Monday, 23 June 2008

Good ol' Mom-sense

No more expert books, please!

I know there are many different schools of thought out there, each with their own fancy lingo and terms. I know that family and friends all have their little tricks and advice. I know that any philosophy I want to adopt, I can probably find a doctor who agrees with me.

But I think after all this, what I have learned most is to trust my own instincts.

Tired and worn-out, we had decided to "sleep train" Caleb. He was still feeding every 3 hours, even through the night. We had been repeatedly advised by many people that by six months there was no need for him to be feeding through the night. And he also needed to learn to soothe himself to sleep without our help, or he would have sleep issues his whole life.

His schedule before sleep training was:
7pm - nurse and bed.
10pm - nurse, awake time
11pm - bed
2am - nurse, sleep
5am - nurse, awake
8am - nurse, nap
11am - nurse
1pm - nap
2pm - nurse
5pm - nurse, nap
7pm - nurse, bed

Having tried the attachment parenting up to this point (which involves attending to the needs of the baby as he expresses them) and he still wasn't sleeping through the night, we were advised to try several "cry-it-out" methods. What we learned is that Caleb does not have the capacity to cry it out. He can (and has) cried for six solid hours. If we let him cry during naps, he cries until naptime is over, without having slept a wink.

Oh yeah - he doesn't just cry - he shrieks. As though he was in excruciating pain. People who have never heard this before are terrified something is wrong and run to his side.

So last Friday we finally came to our wits end with sleep training. It was 3 in the morning (which is never a good time to start a disagreement!) and we were exhausted, and Caleb was exhausted, and Colin was waking up because of the crying.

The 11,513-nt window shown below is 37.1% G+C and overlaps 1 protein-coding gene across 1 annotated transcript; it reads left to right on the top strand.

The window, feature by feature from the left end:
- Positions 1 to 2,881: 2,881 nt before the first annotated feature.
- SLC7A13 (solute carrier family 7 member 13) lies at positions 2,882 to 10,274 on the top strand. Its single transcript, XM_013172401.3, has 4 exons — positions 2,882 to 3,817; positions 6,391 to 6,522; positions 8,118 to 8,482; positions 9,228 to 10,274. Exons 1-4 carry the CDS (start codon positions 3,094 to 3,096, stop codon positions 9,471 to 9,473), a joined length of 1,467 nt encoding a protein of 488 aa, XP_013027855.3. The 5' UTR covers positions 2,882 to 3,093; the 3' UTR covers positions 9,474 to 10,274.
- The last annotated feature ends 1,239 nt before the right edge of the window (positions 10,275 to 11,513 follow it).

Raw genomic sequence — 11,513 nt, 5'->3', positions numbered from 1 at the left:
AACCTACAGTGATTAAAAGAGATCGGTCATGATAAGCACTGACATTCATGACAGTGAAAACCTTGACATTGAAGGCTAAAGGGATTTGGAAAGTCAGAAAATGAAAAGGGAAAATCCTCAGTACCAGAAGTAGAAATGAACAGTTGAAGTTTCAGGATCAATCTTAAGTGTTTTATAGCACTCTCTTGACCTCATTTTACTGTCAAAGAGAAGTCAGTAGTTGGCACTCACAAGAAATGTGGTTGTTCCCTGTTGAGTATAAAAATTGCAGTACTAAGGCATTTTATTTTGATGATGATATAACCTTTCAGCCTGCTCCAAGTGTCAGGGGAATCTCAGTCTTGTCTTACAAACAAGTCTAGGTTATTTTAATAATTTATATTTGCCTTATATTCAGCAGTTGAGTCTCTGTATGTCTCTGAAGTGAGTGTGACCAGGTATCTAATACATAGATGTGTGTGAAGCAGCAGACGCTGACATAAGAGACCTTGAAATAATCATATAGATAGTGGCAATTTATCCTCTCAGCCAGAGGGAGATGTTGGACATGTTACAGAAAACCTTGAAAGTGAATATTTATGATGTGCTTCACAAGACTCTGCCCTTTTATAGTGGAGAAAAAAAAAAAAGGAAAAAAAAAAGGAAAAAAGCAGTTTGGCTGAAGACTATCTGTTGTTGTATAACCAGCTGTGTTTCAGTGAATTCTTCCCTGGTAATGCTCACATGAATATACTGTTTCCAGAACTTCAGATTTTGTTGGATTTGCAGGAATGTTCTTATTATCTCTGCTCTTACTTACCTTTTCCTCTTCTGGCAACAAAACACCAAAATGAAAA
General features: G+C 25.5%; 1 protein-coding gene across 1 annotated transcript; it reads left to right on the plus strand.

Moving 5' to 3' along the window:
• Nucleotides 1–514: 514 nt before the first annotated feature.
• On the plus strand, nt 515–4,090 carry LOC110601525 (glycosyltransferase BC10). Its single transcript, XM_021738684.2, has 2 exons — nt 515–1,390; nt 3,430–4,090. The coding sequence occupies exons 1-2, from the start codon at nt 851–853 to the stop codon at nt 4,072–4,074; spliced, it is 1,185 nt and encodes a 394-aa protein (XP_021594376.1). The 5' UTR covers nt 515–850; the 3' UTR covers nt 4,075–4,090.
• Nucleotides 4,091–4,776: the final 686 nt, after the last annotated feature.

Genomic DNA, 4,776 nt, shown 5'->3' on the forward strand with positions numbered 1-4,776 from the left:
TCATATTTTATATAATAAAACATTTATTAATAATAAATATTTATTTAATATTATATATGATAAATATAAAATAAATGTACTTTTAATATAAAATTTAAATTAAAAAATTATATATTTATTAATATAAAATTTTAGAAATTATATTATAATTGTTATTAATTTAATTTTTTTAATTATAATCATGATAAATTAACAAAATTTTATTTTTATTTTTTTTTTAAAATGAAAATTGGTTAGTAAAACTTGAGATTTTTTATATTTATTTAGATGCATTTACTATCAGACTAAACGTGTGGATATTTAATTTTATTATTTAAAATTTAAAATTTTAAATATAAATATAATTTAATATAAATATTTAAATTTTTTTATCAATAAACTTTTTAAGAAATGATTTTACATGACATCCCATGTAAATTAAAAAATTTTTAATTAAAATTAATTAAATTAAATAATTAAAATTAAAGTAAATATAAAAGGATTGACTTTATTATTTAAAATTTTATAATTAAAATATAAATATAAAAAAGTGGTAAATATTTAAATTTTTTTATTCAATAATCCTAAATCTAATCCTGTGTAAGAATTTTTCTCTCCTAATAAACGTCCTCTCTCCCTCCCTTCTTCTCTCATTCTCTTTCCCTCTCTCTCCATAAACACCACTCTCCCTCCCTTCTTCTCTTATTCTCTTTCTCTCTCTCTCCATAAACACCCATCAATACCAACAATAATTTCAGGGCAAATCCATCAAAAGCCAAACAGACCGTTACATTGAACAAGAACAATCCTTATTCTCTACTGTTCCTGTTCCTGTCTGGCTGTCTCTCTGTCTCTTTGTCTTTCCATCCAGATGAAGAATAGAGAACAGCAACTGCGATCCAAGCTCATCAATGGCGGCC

(That's another thing - no sleep book tells you what to do with your 2-year old while you spend an hour trying to get your baby to sleep, or how to keep a 2-year old sleeping while your baby is shrieking at night.)

At any rate, I realized that all the sleep training had done was make Caleb terribly afraid every time I left the room, and also scared to pieces of being in his room. I came to two important conclusions regarding Caleb and sleep:

1. I realized that he eats for a good 15 minutes at 2am, and so probably really does need the feed.
2. I realized that he is not ready to be by himself yet. He is only a baby and still needs the comfort of his mother. He is only 7 months old. I can understand this.

The worst of all this sleep training is that since Friday when we decided to toss this theory, Caleb has NO sleep schedule at all. He can't seem to fall asleep for daytime naps, and only sleeps from 8pm-10pm at night. After 10pm, he comes in and out of sleep every 15 minutes or so, whimpering and trying to nurse until 5am, when he's up for good. Last night he actually fell asleep as long as he was latched onto me, and if I tried to unlatch him, he started whimpering and shrieking. Right now I'm not getting any more than a couple 10 minute cat naps, and wishing I had been satisfied with 10 hours of sleeping/feeding, instead of yearning for a solid 6 hours.

I am fervently praying he will settle down in a few days, once he realizes that I have not abandoned him any longer.

1 comment:

Anonymous said...

Shea does the 10 hours of frequent waking too (every 1/2 hour to 3 hours. Generally 3 hours first, then in smaller and smaller increments), so I'm glad to hear of your experience before I tried sleep training, as I suspect Shea would react the same way.
I hope he turns his sleep around for you.
If you're comfortable with it, I hear cosleeping works wonders, but you need to look into how to do it safely. You can also try putting one of your worn shirts in with him, so he can smell you (I don't do this with Shea as I worry about the loose bedding issue, but Caleb is older, if you think he'd be safe with it). Good luck!!